Mask Up Kane County crafts 40,000 masks for the Fox Valley

  • Michelle Meyer, executive director of Mutual Ground in Aurora, gives a thumbs-up to the 300 volunteers of Mask Up Kane County for the donation of masks.

    Michelle Meyer, executive director of Mutual Ground in Aurora, gives a thumbs-up to the 300 volunteers of Mask Up Kane County for the donation of masks. Courtesy of Mutual Ground

 
 
Updated 5/9/2020 1:02 PM

A Kane County grass-roots organization of volunteer seamstresses, crafters and other DIYers that manufactures face masks for health care workers and nonprofits has now distributed more than 40,000 units and is on track to hit the 60,0000-mark by the end of the month.

"Mask Up Kane County" -- which got its start even before Illinois enacted social distancing and stay at home orders -- is being hailed as a model community response to ensure that front line workers have the personal protective equipment they need to fight that COVID-19 pandemic.

 

And as states begin to ease those restrictions, the masks will play a crucial role in the effort to prevent new surges of the deadly disease.

"The masks we've received are nothing short of amazing," said Michelle Meyer, executive director of Mutual Ground, an Aurora shelter for victims of domestic and sexual abuse. "When we got them, we did not have many masks in stock and no clear way to acquire more. Now the staff is wearing these new masks and we've been giving them to our residents. It's enabled us to continue to serve our residents in the midst of this pandemic."

Jumping into action

Just days after the US Centers for Disease Control and Prevention warned the American public for the first time to prepare for local outbreaks of COVID-19, Kane County resident Christine Schirtzinger launched what she calls "a bit of a project with masks."

Trained as a registered nurse with 13 years of experience in intensive care unit and emergency room settings, Schirtzinger recognized that local front line health care workers and vital nonprofit service providers would soon face a critical shortage of personal protective equipment in the midst of the pandemic.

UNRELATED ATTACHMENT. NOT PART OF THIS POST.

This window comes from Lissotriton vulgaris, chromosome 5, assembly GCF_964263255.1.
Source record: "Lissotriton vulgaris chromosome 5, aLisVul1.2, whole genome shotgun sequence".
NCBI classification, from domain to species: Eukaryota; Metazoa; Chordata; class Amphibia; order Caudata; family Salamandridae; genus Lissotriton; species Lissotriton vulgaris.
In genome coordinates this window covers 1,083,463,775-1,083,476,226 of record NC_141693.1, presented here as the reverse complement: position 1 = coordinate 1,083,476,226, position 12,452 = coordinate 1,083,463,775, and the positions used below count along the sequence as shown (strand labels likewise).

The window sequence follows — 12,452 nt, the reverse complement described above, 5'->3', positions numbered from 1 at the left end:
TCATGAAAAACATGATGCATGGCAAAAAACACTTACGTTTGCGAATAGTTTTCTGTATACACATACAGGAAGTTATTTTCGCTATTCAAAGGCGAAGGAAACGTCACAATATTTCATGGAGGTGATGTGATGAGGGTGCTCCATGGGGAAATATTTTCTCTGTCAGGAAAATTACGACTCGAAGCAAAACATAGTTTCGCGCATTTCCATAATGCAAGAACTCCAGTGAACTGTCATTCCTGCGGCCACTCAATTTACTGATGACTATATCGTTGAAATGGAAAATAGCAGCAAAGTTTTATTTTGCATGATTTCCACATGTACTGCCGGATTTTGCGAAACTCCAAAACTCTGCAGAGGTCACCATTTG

So she researched designs on the internet, recruited a few friends and colleagues, and began an effort to sew and distribute masks.

Word about Schirtzinger's project spread quickly, and within a month the network -- which now numbered about 100 -- had distributed more than 3,000 masks to protect health workers in local ICUs, ERs, clinics, rehab centers, as well as workers and clients at the country's shelters and food pantries.

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"I knew that sewing masks to donate would help so many people," said lifelong sewing enthusiast Brenda Jackson of Geneva. "What I didn't know was how much it would help me get through this pandemic. Sewing masks has saved me too. It's saved me by giving me an outlet to work through my feelings of anxiety, stress, fear. While I have this purpose, this project going, I can keep my mental health in check as well. It's been such a blessing all around, really. It brought all us together."

Mask-making kits